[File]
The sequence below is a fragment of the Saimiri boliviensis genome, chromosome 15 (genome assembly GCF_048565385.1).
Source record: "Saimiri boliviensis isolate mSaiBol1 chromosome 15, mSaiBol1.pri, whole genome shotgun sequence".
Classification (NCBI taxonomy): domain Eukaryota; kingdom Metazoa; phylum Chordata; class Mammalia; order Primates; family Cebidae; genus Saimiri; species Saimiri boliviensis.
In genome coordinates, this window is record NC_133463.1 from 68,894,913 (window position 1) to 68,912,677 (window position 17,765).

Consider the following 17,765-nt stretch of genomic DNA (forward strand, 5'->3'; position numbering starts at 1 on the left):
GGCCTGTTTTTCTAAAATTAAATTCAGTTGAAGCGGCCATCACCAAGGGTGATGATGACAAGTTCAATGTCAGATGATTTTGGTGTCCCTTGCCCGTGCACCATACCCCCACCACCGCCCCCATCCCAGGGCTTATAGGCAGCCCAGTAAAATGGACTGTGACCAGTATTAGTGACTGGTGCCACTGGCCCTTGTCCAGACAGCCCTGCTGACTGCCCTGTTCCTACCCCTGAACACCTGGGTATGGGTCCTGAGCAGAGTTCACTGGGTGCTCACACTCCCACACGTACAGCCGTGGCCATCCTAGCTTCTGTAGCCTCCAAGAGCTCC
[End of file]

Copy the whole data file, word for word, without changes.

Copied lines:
The sequence below is a fragment of the Saimiri boliviensis genome, chromosome 15 (genome assembly GCF_048565385.1).
Source record: "Saimiri boliviensis isolate mSaiBol1 chromosome 15, mSaiBol1.pri, whole genome shotgun sequence".
Classification (NCBI taxonomy): domain Eukaryota; kingdom Metazoa; phylum Chordata; class Mammalia; order Primates; family Cebidae; genus Saimiri; species Saimiri boliviensis.
In genome coordinates, this window is record NC_133463.1 from 68,894,913 (window position 1) to 68,912,677 (window position 17,765).

Consider the following 17,765-nt stretch of genomic DNA (forward strand, 5'->3'; position numbering starts at 1 on the left):
GGCCTGTTTTTCTAAAATTAAATTCAGTTGAAGCGGCCATCACCAAGGGTGATGATGACAAGTTCAATGTCAGATGATTTTGGTGTCCCTTGCCCGTGCACCATACCCCCACCACCGCCCCCATCCCAGGGCTTATAGGCAGCCCAGTAAAATGGACTGTGACCAGTATTAGTGACTGGTGCCACTGGCCCTTGTCCAGACAGCCCTGCTGACTGCCCTGTTCCTACCCCTGAACACCTGGGTATGGGTCCTGAGCAGAGTTCACTGGGTGCTCACACTCCCACACGTACAGCCGTGGCCATCCTAGCTTCTGTAGCCTCCAAGAGCTCC